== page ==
This blog is about my birding exploits, which mainly take place in the Weymouth/Portland area, in Dorset. Will also include stuff from elsewhere, plus some other critters too. Hope you enjoy. All photographs are © Brett Spencer, unless indicated otherwise. The above image is of a Siberian Rubythroat, taken in Holland in 2016.

Saturday, 28 January 2012

Watch Out, I'm Back

Well, hello there. I'm back.

Now then, that's the formalities out the way. So, what have I been up to this year so far? On The Fleet, the news has been dominated by the continued presence of the wintering Hume's Warbler and Richard's Pipit. Both have provided excellent views at times and both are residing at Littlesea, which for any Dorset Bird Club website followers, is in Chickerell, not Wyke Regis. And yes, the Bridging Camp, which I include as part of Littlesea, is also in Chickerell, not Wyke Regis. There, you have been told. You'll no doubt not listen to a word I'm saying anyway, so I don't know why I'm wasting me breath/fingertips. Also at Littlesea, I've seen the wintering Black Redstart and up to 18 Pale bellied Brent Geese. I have done a couple of trips away from The Fleet so far, to take in the fabulous Longham Lakes with my good friend Peter and his wife Eileen, where a redhead Smew, 1st-year drake Scaup and redhead Goosander were the highlights and the western most part of Dorset with me mate Fred, where 2 drake Ring-necked Ducks at Chard Junction Gravel Pits and a 1st-winter Spotted Sandpiper, along with 19 Purple Sandpipers at Lyme Regis were the highlights. Otherwise, a 2nd-winter Iceland Gull, found by Luke, at Radipole Lake, was another good bird that I've caught up with.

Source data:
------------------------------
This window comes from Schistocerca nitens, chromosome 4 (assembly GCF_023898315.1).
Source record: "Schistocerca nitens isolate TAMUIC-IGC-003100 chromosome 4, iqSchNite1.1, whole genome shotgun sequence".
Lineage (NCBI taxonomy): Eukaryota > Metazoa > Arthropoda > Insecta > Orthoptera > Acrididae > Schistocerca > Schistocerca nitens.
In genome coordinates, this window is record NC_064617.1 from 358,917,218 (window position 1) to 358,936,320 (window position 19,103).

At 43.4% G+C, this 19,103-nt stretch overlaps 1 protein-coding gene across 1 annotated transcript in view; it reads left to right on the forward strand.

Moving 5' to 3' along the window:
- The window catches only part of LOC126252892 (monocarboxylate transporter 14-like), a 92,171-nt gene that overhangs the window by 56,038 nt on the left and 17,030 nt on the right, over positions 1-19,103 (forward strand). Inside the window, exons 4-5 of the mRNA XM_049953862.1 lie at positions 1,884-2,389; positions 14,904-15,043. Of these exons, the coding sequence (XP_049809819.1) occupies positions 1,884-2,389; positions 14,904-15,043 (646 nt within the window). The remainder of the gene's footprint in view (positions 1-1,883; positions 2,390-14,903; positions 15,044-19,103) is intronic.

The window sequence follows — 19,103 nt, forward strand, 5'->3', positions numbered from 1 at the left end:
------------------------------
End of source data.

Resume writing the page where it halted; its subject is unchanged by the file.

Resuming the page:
The Richard's Pipit and Black Redstart in the Bridging Camp, at Littlesea. Just check out the size of that pipit. Note the long tail.

 Another view of the Richard's Pipit. Note the pale lores, long legs and contrast between the white belly and peachy coloured flanks and breast.

And here it is again. Note, and I know it's not the clearest of images, but the long hind claw can be seen on the right foot. It can be aged as a 1st-winter by it's retained juvenile median coverts.

I'm off twitching tomorrow, more on that another day. So, until then, see ya!